JAY: Phyllis, I interviewed Ralph Nader earlier today, and we acknowledged that there’s two sections of an elite competing for power here. And I asked him if he didn’t think that the section represented by John McCain was, in terms of peace and security, more dangerous from his point of view, and he acknowledged it, but more or less said in the end there really isn’t that much difference between the two. What do you make of that?
PHYLLIS BENNIS: Yeah, I disagree with Ralph on this. I think that there’s a significant difference. That doesn’t mean that I support either one, obviously, but I think that McCain does represent a far more overt danger of unchallenged militarism as the basis of US foreign policy. I do think, coming back to your original question, Paul, that Obama does believe—and he’s stated this in his speech at the Chicago Council on Foreign Relations and elsewhere, that he believes, in his words, America must lead. So there’s no question that he sees himself leading a dominant hegemon around the world. But I think that’s far less dangerous when it comes from someone whose vantage point is that of a multifaceted kind of leadership, idealized, certainly, but one that is not based on an ideological drive towards militarism and war as the key components of what US policy should look like. And I think that is very important. It’s unfortunate he is supporting a strengthened version of the National Endowment for Democracy, for instance, something that I believe is quite dangerous. He does see the strengthening of NATO, he does see a role for the United States’ Pentagon to be thoroughly invested and involved, and in some cases dominant, of how US foreign policy takes shape. But all of that is still qualitatively less dangerous for the people of the world, and therefore somewhat less dangerous for the American people as well, than the unchallenged militarism that McCain would represent. So I think that we have to see it in very qualitative views. I read recently in an article by—oh, I’m forgetting who wrote it, actually, but a very interesting assessment that began with the view that said that while understanding that the defeat of Obama [sic] is not sufficient for the kind of foreign policy we would like, it is necessary. And I think that that notion that defeating a McCain presidency that would represent a continuation of the Bush administration’s so-dangerous policies is a first step towards creating the kind of foreign policy that would make possible a more multilateral, if not internationalist, a less militarized, if not non-military, policy overall. And I think those things are very, very important.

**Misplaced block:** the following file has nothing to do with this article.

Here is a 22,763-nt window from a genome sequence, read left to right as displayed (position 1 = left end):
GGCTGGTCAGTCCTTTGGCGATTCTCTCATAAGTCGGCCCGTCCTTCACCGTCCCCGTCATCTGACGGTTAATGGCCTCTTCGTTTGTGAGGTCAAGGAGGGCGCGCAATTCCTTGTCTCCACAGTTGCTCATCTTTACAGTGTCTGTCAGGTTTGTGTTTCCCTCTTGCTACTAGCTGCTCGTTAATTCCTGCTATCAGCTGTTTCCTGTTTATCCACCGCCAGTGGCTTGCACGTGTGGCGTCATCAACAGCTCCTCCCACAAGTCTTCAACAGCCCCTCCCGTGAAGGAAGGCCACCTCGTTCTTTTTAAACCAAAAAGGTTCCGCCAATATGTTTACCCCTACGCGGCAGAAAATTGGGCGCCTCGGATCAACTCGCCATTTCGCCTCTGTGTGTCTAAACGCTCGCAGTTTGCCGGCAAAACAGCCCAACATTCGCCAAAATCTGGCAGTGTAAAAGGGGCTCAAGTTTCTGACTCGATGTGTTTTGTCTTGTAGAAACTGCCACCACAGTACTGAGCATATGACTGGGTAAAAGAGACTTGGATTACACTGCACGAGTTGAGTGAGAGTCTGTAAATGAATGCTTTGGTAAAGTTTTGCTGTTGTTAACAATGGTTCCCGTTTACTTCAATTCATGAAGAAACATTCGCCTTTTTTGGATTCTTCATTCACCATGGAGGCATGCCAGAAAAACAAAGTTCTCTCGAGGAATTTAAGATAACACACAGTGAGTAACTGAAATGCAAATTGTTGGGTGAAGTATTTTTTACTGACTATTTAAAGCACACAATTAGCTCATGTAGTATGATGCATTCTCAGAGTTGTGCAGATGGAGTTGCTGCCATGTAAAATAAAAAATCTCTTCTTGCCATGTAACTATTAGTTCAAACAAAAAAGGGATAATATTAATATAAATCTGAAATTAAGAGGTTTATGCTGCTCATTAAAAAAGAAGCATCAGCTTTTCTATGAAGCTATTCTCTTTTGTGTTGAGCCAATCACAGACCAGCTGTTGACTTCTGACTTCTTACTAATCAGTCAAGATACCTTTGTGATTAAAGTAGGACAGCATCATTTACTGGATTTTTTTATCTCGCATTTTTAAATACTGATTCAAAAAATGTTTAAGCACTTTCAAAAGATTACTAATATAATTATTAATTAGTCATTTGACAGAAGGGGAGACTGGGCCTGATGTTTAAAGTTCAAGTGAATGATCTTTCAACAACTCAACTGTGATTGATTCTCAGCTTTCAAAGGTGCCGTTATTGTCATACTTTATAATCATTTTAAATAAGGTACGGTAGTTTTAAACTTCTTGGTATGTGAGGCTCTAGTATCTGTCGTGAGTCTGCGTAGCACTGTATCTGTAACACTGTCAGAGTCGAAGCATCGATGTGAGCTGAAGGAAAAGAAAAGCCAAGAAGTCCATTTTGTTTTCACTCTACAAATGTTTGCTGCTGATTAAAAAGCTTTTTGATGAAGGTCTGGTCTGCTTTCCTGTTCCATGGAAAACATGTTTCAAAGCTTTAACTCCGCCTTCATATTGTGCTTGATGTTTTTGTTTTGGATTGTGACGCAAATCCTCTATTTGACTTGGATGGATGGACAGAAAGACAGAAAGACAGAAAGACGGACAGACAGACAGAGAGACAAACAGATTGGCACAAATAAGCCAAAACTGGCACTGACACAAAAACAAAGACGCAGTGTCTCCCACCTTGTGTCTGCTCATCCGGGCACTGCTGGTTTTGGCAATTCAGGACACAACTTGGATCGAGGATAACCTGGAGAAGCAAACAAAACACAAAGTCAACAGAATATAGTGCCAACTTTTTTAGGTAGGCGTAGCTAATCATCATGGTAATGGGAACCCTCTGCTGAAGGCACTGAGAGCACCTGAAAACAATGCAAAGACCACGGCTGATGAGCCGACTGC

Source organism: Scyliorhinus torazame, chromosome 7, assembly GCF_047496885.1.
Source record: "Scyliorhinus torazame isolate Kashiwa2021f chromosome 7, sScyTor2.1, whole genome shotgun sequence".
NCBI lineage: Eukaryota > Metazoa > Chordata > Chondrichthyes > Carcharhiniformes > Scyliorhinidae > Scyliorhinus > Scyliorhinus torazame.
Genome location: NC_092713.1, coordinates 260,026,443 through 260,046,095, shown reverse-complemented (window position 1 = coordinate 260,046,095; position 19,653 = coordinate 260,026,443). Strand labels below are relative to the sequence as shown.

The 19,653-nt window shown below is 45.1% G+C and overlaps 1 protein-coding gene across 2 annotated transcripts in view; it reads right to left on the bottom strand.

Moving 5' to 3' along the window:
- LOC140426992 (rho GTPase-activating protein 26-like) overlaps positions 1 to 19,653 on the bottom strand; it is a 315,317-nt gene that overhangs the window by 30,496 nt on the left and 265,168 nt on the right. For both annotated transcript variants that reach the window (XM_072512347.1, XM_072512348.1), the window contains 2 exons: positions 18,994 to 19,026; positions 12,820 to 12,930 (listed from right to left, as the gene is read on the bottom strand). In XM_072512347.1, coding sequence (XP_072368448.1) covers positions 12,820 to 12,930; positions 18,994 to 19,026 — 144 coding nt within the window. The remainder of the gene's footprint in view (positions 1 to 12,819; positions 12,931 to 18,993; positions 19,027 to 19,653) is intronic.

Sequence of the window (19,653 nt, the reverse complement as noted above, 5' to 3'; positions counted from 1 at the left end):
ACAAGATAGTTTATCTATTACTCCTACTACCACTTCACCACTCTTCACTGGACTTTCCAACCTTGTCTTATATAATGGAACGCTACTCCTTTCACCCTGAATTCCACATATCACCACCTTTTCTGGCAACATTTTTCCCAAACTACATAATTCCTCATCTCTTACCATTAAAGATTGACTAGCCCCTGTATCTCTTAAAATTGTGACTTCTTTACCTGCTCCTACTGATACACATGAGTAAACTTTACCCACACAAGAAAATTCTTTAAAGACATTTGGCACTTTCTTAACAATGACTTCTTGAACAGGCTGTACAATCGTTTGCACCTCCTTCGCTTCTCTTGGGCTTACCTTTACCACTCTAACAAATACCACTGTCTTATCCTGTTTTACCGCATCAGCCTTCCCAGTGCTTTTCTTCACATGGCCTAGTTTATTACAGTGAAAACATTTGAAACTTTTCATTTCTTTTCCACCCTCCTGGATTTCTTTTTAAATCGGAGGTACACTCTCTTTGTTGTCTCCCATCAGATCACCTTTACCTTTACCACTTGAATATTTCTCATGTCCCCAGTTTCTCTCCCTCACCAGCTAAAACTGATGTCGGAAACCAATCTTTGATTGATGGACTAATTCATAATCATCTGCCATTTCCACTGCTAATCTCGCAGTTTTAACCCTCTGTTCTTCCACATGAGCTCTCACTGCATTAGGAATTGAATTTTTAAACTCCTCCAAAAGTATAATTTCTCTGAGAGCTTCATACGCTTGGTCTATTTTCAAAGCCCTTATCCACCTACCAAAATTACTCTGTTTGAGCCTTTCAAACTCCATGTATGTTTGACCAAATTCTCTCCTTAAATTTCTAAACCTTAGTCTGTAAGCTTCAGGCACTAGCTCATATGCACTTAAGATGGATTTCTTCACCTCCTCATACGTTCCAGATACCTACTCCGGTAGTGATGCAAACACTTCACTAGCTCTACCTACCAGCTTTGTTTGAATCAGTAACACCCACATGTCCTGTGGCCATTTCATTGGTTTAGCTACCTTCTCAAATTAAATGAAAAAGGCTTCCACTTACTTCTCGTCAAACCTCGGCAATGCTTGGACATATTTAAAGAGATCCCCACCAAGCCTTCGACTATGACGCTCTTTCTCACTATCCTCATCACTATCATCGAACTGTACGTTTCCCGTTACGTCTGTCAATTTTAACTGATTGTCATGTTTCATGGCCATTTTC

JAY: Right. Right. Eric, John Pilger wrote a piece a few weeks ago, and we’ve heard this from some other commentators, that while McCain may be much more dangerous, there is also a side of which Obama puts a very nice face on what may be a continuation of traditional US foreign policy. But that traditional US foreign policy is this strive for dominance. So one’s caught in just a rather complicated choice here. What’s your take?
MARGOLIS: Well, yes, that’s what I was referring to when I said institutional and special interest pressures on whoever is the president. You have the confluence now of some of the mightiest lobbies in Washington, who are favoring this imperial, militarized foreign policy. You’ve got the military-industrial-petroleum complex that President Eisenhower warned against—as you know, I’m an Eisenhower Republican. There is the pro-Israel lobby, which wants to take a hard line in the Middle East and support Israel’s right-wing parties. There are the right-wing Christian parties, right and righter on the Christian right, which are supporting a crazy policy in the Middle East, designed, I think, to bring on Armageddon and the end of days. And to confront Russia, you have the Bible Belt, which loves McCain for vowing that he’s going to confront Russia and China at the same time. I don’t know with what troops—maybe the Rhode Island National Guard, whatever’s left of it. But you’ve got this drum-beating in Washington that’s going on, you’ve got a military establishment that’s deeply committed, and a media which has become totally supportive—the corporate media’s become totally supportive of this militaristic, militarized program. It is going to be very hard for anybody to change course. And I wonder whether Obama is going to have the strength and the resources to do it.
JAY: Well, if there’s one issue where Obama has differentiated himself, and perhaps even more Joe Biden has, and that’s Iran. In the next segment of our discussion, let’s discuss Obama, Biden, McCain, and Iran. And let’s not leave out two other fellas, President Bush and Dick Cheney, who have their own plans for Iran. Please join us for the next segment of our discussion on US foreign policy.